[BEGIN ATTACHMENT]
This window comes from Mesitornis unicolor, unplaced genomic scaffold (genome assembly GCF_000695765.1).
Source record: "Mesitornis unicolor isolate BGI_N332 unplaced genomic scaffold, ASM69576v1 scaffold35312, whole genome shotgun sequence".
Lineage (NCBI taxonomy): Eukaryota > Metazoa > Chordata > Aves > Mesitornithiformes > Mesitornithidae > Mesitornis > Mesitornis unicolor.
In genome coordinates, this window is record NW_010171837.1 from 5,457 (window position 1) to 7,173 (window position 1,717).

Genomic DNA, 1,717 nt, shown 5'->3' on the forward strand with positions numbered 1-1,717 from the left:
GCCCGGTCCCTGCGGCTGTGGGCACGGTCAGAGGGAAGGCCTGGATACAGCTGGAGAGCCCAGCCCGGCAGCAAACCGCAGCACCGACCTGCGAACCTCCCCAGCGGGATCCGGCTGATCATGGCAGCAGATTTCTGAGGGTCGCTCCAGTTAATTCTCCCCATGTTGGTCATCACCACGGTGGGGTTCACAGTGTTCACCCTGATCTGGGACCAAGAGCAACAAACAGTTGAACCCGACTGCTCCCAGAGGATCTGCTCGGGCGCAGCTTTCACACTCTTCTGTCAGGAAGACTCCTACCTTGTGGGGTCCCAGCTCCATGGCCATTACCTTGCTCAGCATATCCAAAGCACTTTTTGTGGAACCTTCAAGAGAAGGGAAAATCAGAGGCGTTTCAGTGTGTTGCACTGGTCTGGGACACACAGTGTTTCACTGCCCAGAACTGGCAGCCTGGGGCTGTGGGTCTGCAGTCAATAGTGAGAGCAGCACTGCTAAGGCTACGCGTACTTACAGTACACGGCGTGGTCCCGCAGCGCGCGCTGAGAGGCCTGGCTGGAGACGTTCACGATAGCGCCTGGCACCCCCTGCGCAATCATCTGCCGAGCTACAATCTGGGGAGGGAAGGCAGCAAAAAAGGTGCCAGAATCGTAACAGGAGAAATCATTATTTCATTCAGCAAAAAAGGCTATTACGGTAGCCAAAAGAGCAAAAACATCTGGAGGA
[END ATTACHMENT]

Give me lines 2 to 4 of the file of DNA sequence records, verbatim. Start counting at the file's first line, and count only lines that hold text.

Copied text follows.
Source record: "Mesitornis unicolor isolate BGI_N332 unplaced genomic scaffold, ASM69576v1 scaffold35312, whole genome shotgun sequence".
Lineage (NCBI taxonomy): Eukaryota > Metazoa > Chordata > Aves > Mesitornithiformes > Mesitornithidae > Mesitornis > Mesitornis unicolor.
In genome coordinates, this window is record NW_010171837.1 from 5,457 (window position 1) to 7,173 (window position 1,717).